The audience, type of content and cadence have all shifted, how will you handle this?

Trust me.

When you hear an answer that sits well with you, you’ll know you’re on your way to a great partnership.

But that’s not the whole bag yet, is it? They might be adaptable but can they create great content?

Does empathy mean better content?

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Empathy is one of the foundations of great content marketing. Much like a great UX designer, content marketing necessitates a client first mindset. It’s not what the content strategist thinks will work, but what they have determined through careful, in-depth audience research. That research then provides the insights needed to step into the client’s shoes and understand their needs and challenges.

This is what I would call educated empathy.

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It’s one of the things that begins to form naturally when you repeatedly start afresh in a new city. Each day begins with the same question: “What is motivating the people around me, and how do I navigate this?”.

After years of training this habit, turning it on for content marketing feels like stepping into your favorite sneakers. Comfortable and ready to go!

There is no question in my mind that educated empathy is not just fundamental to great content marketing, but moreso, it’s the future of ALL content, design and product development.

You already see it all the time.

The newest, most effective websites are ones that put user experience and information accessibility first and foremost. The most sought after brands are those that research their customers and fine tuned their messaging to be hyper specific and emotionally relevant.

Content marketing is central to all of these experiences and reflects the changing dynamic towards Educated Empathy.

If you want to hire the best content marketers and stay ahead of the competition, seek strategy based on empathy.

Manage like a European,
Ideate like an American,
Execute like a Japanese

Adapt to circumstances, understand your audience and taylor your copy, Check!

Make great content?

Unfortunately it’s not that clear cut. Engaging those first two skill sets are crucial but there’s one last one that we can’t go without mentioning - hard work.

Working hard means building experience; experience means working smarter; which in turn means: Great content.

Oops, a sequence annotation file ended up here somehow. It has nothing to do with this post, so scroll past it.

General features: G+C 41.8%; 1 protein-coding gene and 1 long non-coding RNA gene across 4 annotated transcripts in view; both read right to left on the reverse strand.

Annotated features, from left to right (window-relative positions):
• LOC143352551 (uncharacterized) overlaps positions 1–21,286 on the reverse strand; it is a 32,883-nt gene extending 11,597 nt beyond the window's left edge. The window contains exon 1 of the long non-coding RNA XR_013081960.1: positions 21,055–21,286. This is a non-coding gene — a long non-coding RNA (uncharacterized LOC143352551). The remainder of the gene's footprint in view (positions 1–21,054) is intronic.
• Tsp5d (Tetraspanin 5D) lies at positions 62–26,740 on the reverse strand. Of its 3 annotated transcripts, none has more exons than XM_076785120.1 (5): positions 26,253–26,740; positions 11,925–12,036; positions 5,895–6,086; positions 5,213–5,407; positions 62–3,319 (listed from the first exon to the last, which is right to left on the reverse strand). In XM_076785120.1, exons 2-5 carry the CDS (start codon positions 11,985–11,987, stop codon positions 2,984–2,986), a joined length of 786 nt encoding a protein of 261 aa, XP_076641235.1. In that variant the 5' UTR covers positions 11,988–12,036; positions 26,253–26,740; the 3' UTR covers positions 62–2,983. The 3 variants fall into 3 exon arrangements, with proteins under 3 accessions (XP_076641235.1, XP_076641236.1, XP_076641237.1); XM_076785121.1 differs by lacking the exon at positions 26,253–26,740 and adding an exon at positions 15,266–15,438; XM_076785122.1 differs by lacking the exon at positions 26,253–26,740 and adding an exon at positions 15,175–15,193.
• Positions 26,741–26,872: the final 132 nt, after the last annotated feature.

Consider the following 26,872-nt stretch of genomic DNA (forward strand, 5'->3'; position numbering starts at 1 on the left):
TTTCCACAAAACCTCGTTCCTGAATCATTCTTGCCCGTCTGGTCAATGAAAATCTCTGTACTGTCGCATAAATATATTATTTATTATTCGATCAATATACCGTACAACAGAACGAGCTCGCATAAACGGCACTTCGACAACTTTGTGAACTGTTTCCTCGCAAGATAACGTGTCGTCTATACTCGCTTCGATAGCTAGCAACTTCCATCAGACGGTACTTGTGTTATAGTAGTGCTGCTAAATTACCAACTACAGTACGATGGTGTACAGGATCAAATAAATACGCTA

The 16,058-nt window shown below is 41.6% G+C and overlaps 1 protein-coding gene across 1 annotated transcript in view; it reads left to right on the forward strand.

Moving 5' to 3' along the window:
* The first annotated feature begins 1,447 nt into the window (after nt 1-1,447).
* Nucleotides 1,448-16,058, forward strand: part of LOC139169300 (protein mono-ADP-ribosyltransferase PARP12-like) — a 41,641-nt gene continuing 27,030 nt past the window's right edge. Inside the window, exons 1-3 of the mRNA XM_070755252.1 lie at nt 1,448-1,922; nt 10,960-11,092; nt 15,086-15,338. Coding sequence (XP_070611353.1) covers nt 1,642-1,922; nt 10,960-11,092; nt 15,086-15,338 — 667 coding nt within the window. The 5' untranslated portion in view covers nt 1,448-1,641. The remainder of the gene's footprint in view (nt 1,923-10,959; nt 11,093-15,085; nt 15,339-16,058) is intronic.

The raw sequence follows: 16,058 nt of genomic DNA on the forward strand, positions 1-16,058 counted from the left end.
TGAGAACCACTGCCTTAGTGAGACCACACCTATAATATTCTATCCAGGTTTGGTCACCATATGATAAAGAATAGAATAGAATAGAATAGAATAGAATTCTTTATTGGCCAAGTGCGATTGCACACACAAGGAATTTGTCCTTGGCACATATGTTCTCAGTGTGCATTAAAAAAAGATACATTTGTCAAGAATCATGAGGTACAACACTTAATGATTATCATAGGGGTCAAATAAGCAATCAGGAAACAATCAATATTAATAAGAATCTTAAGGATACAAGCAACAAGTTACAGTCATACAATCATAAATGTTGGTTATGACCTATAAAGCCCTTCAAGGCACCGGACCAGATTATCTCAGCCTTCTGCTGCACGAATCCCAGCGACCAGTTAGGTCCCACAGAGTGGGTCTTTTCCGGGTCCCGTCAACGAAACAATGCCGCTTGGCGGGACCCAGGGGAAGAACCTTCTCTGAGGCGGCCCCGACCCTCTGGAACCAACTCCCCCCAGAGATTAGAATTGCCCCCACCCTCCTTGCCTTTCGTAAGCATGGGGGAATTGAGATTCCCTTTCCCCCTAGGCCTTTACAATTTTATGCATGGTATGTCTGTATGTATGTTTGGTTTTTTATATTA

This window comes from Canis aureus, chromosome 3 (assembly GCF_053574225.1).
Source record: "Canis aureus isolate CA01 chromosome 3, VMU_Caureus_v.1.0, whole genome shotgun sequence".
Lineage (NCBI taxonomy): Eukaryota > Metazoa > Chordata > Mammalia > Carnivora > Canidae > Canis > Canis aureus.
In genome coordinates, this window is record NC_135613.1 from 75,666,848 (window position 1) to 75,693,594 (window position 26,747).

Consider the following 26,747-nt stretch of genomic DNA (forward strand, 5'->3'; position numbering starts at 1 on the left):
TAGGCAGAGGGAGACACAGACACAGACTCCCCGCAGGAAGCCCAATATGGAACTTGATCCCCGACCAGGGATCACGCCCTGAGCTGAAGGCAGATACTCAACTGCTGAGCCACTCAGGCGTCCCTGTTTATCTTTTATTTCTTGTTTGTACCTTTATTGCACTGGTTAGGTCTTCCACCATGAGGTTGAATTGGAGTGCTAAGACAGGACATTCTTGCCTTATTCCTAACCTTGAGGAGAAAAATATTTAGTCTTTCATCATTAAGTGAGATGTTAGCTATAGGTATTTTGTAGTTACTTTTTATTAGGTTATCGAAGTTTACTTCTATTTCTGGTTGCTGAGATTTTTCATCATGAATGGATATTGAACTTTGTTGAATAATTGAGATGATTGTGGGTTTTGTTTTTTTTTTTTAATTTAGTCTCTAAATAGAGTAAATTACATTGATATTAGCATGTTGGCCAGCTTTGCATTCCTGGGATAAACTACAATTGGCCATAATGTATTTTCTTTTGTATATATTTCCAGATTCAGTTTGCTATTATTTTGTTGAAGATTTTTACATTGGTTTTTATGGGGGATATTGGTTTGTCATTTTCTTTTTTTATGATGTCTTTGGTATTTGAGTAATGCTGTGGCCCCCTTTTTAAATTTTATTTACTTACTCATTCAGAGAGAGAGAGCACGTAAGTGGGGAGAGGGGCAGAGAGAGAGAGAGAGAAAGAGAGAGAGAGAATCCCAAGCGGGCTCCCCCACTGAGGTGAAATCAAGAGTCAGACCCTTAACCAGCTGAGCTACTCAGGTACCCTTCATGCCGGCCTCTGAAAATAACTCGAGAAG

Pretty straightforward, and no two ways about it. You get experience, by getting experience…

Or so you might think.

I’ve identified an experience building ‘hack’ as you might say. I’ve lived in 9 countries, worked in 4 and through the variation of working cultures, communication styles and forms of creative brainstorming I’ve learned to pick and choose what worked best.

For instance, by observing how the Japanese build such incredible efficiency, how American’s foster creativity and how Europeans build consensus, you could leverage all three to create unparalleled results.

I don’t want to even begin to assert that I’m capable of perfectly fusing these cultures. That said, I have pulled best practices from disparate cultures and seen my ‘hack’ work in real life.

My advice is therefore to seek content marketers that don’t just focus on hard work and quality, but also actively pull from external best practices. Individuals who have taken their mono-cultural blinders off and understand that “America isn’t #1” for everything. Just most things ;)

Can you have all this without needing to travel?

The short answer is yes. Of course. Adaptability, educated empathy and work ethic isn’t reserved to global nomads. You don’t have to only hire people with international backgrounds. But pay attention when you have the opportunity to.

They will most likely have inherent skills and capabilities that will be advantageous for your business. It could mean better communication, quality of work and more impactful results.

If you’d like to learn more about content marketing or how to select a great content strategist, reach out to me today.

William LeborgneComment